| Print Story | Email Story
Sponsored in part by HodagSports.com





 IN OTHER NEWS

Play Video

MERRILL - Ed Kemery's Facebook group doubled in size over the last few weeks, sparking an interest in something he knows very little about.

"Almost no experience at all in theater," Kemery admitted.  "I kind of see myself as a catalyst [here.]"

Kemery grew up in Pennsylvania, but moved to Merrill two years ago to get closer to his wife's home town. Recently, the couple thought about what would draw in more people and settled on a dinner theater.

"I thought, well, why not Merrill"" Kemery said.

+ Read More

Play Video

TRIPOLI - A vehicle struck and killed a mother bear last Thursday evening on Hwy 8 outside of Tripoli. USDA Wildlife Services has been searching for her three orphaned cubs. They set up cub traps near the scene. After three days there have been no sightings. 

Wildlife Biologist David Ruid has been involved with the search and said rehab is the safest option for the cubs and people.

"In a lot of situations, if you don't capture and remove those cubs they're going to continue to hang out in that area and could be struck by a vehicle," said Ruid. "There's a potential for a vehicle accident. The best solution is to capture and rehab them for the year."

+ Read More

MADISON - Lawyers for Ashlee Martinson won't get a chance to argue their case before the state Supreme Court.

When Martinson was 17 years old in 2015, she killed her mother and stepfather at their home east of Rhinelander.

She's now serving 23 years in prison.

On Monday, the Supreme Court declined to hear her appeal.

Her lawyers argued that, because of her history and mental state, she didn't think she had a choice whether to kill her parents.

+ Read More

PLOVER - A Plover woman died after she was hit in a parking lot over the weekend.

According to Plover police, Rose Ann Krueger was walking through the Copps Grocery Store parking lot on Plover Road around 8:15 p.m. Saturday when a 2010 Nissan Titan SUV hit her.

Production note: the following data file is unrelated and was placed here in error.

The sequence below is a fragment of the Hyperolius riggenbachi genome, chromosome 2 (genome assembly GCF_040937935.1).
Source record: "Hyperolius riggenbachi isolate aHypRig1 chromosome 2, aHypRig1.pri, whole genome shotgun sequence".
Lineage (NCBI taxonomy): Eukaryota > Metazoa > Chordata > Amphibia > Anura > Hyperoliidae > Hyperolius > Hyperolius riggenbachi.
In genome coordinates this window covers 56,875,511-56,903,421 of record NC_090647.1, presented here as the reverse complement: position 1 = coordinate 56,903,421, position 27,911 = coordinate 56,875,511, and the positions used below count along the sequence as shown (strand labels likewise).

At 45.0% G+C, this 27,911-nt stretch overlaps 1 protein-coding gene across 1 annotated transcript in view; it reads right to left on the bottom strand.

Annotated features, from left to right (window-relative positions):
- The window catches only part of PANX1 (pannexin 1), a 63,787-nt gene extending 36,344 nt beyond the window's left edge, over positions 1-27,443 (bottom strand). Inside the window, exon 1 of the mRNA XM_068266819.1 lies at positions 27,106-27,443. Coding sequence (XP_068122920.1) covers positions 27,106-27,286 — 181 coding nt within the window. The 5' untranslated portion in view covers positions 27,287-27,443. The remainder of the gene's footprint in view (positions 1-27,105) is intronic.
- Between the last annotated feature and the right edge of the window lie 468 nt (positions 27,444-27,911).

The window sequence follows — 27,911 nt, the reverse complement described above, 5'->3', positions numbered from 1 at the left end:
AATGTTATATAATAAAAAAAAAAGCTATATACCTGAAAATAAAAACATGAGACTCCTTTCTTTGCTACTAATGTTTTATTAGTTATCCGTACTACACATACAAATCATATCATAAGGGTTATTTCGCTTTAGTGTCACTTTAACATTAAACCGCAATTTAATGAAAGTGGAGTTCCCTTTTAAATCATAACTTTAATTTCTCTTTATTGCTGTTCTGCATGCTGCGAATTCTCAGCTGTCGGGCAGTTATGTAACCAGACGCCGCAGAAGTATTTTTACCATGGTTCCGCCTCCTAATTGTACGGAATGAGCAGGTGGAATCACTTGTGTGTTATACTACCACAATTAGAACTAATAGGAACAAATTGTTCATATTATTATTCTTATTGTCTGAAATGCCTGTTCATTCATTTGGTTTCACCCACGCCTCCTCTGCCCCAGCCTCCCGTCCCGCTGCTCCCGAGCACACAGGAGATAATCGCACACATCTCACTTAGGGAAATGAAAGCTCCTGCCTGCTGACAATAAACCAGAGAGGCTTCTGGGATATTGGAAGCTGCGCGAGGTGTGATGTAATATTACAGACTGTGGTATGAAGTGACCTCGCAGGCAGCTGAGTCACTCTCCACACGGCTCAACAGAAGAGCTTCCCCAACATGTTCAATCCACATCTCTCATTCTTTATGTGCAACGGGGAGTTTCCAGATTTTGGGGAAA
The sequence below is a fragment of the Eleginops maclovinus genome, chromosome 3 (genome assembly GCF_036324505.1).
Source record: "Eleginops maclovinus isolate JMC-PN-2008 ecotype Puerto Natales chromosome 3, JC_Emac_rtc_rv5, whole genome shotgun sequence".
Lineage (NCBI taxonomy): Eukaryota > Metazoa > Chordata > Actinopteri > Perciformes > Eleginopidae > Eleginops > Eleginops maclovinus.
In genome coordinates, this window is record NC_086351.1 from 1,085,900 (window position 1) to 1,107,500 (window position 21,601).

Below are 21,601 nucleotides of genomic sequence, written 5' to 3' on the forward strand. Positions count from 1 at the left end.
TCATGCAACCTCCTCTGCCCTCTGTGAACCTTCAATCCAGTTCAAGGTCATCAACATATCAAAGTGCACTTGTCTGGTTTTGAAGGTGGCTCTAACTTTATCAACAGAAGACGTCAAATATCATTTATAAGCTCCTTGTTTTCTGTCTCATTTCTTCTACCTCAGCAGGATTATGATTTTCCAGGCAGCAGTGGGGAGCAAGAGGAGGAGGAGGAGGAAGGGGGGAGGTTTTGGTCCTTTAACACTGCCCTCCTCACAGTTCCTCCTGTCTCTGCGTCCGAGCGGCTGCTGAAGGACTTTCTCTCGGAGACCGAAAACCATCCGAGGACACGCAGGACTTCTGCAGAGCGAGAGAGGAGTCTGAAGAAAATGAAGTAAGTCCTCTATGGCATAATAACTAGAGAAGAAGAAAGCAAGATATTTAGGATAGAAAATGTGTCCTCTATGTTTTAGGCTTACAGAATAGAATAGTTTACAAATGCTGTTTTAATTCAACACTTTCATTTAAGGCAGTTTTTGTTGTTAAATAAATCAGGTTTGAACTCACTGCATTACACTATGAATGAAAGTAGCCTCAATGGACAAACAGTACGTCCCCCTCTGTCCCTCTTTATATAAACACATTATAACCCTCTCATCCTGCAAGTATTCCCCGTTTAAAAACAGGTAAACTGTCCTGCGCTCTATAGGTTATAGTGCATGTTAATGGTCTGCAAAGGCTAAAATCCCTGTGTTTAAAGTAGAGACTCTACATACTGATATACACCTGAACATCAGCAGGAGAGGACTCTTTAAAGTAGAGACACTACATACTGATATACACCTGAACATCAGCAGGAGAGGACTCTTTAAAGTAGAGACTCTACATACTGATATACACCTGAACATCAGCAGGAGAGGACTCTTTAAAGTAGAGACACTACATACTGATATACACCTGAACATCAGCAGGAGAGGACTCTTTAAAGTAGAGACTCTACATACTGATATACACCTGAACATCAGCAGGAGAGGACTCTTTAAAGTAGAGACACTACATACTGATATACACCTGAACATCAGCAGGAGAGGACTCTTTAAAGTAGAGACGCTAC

Krueger, 72, was taken to Aspirus Hospital in Wausau where she later died.

+ Read More

KENOSHA - Police in Kenosha are investigating the death of a 5-year-old boy who was dropped off at a hospital after he was shot.

Police say the shooting happened before 2 p.m. Monday at a Kenosha residence. Authorities got a call from staff at Froedtert South Hospital-Kenosha Campus after two people dropped off the boy, then left.

+ Read More

OSHKOSH - The badger state crowned new royalty in Oshkosh this summer. Alyssa Bohm, formerly Miss Rock River Valley, won the Miss Wisconsin pageant Saturday. 

Along with the crown and title, Bohm earned a $10,000 scholarship and will represent Wisconsin at the 2020 Miss America Competition.

Bohm hopes to use her platform to enhance opportunities for individuals with special needs. 

+ Read More

Play Video

MERRILL - Strawberry farmers wait all year long for three weeks each summer when their crops will be ready to harvest. Bad weather across the Midwest this spring left those producers behind schedule.

Mike Matushak with Engelberry Farm in Merrill says the strawberry harvest in Southern Wisconsin usually come sooner than it does in the North. Producers a little further south in Waupaca already rang in their harvesting season with a strawberry festival Saturday.

+ Read More
+ More General News
Search: